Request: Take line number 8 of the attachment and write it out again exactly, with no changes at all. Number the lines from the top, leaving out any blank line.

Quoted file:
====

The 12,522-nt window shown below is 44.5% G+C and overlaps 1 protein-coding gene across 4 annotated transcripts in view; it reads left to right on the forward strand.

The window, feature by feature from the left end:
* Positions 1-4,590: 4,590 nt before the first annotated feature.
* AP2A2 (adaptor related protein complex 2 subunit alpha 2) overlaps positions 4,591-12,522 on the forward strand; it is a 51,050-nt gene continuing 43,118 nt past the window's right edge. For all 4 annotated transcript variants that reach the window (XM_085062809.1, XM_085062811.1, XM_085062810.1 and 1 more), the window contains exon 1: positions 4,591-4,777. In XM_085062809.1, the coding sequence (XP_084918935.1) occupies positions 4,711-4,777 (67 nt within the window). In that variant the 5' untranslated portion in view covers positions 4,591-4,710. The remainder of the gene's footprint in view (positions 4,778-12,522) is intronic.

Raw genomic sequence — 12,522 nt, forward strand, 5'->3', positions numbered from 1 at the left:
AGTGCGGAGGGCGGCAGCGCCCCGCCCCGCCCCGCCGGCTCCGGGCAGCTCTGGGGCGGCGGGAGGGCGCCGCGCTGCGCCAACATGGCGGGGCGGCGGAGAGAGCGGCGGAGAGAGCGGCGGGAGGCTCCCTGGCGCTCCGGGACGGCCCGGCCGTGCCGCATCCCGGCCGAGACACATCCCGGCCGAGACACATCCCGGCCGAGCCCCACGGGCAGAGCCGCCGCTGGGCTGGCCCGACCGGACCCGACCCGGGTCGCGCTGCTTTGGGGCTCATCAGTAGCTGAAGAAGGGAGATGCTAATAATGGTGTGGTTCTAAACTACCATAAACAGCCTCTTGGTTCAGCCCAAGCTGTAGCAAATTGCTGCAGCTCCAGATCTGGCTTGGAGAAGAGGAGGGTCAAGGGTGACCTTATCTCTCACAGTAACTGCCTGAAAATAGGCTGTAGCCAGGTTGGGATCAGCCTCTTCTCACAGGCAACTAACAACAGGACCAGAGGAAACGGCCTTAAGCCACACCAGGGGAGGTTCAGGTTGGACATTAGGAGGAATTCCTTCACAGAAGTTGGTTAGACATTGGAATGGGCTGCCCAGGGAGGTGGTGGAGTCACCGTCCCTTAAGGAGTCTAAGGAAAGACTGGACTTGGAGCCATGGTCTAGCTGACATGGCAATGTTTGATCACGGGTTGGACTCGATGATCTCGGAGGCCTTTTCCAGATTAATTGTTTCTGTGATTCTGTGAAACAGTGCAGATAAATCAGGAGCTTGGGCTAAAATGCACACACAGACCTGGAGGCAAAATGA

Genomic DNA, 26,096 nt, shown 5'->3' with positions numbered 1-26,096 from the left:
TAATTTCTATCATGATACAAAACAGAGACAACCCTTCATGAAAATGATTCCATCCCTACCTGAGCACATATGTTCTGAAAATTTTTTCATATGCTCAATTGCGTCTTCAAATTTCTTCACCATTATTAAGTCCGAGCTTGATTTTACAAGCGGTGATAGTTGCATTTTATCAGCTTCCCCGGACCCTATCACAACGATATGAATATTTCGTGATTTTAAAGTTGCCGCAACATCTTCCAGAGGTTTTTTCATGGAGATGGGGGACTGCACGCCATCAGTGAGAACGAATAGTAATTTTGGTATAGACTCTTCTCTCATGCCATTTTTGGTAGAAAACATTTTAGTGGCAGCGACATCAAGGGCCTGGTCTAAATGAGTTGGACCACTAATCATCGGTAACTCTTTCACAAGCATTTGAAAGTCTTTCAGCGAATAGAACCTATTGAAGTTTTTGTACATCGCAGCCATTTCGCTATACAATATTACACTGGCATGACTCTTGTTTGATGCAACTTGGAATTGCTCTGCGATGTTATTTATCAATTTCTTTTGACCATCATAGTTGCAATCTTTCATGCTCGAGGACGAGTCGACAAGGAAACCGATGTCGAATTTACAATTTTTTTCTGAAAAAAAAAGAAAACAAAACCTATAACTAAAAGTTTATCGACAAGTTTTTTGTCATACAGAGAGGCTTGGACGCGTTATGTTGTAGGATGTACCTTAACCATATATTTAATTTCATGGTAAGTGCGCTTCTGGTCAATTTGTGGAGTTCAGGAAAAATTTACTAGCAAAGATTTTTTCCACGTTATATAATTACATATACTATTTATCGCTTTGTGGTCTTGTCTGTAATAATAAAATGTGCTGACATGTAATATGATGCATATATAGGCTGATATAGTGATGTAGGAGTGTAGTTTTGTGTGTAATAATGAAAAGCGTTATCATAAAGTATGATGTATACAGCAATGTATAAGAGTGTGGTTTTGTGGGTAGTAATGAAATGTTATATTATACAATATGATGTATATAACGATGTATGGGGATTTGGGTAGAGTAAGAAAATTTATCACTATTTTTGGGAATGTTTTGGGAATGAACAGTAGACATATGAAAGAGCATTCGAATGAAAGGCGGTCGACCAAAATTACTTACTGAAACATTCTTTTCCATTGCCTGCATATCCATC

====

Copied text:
TAATTTCTATCATGATACAAAACAGAGACAACCCTTCATGAAAATGATTCCATCCCTACCTGAGCACATATGTTCTGAAAATTTTTTCATATGCTCAATTGCGTCTTCAAATTTCTTCACCATTATTAAGTCCGAGCTTGATTTTACAAGCGGTGATAGTTGCATTTTATCAGCTTCCCCGGACCCTATCACAACGATATGAATATTTCGTGATTTTAAAGTTGCCGCAACATCTTCCAGAGGTTTTTTCATGGAGATGGGGGACTGCACGCCATCAGTGAGAACGAATAGTAATTTTGGTATAGACTCTTCTCTCATGCCATTTTTGGTAGAAAACATTTTAGTGGCAGCGACATCAAGGGCCTGGTCTAAATGAGTTGGACCACTAATCATCGGTAACTCTTTCACAAGCATTTGAAAGTCTTTCAGCGAATAGAACCTATTGAAGTTTTTGTACATCGCAGCCATTTCGCTATACAATATTACACTGGCATGACTCTTGTTTGATGCAACTTGGAATTGCTCTGCGATGTTATTTATCAATTTCTTTTGACCATCATAGTTGCAATCTTTCATGCTCGAGGACGAGTCGACAAGGAAACCGATGTCGAATTTACAATTTTTTTCTGAAAAAAAAAGAAAACAAAACCTATAACTAAAAGTTTATCGACAAGTTTTTTGTCATACAGAGAGGCTTGGACGCGTTATGTTGTAGGATGTACCTTAACCATATATTTAATTTCATGGTAAGTGCGCTTCTGGTCAATTTGTGGAGTTCAGGAAAAATTTACTAGCAAAGATTTTTTCCACGTTATATAATTACATATACTATTTATCGCTTTGTGGTCTTGTCTGTAATAATAAAATGTGCTGACATGTAATATGATGCATATATAGGCTGATATAGTGATGTAGGAGTGTAGTTTTGTGTGTAATAATGAAAAGCGTTATCATAAAGTATGATGTATACAGCAATGTATAAGAGTGTGGTTTTGTGGGTAGTAATGAAATGTTATATTATACAATATGATGTATATAACGATGTATGGGGATTTGGGTAGAGTAAGAAAATTTATCACTATTTTTGGGAATGTTTTGGGAATGAACAGTAGACATATGAAAGAGCATTCGAATGAAAGGCGGTCGACCAAAATTACTTACTGAAACATTCTTTTCCATTGCCTGCATATCCATC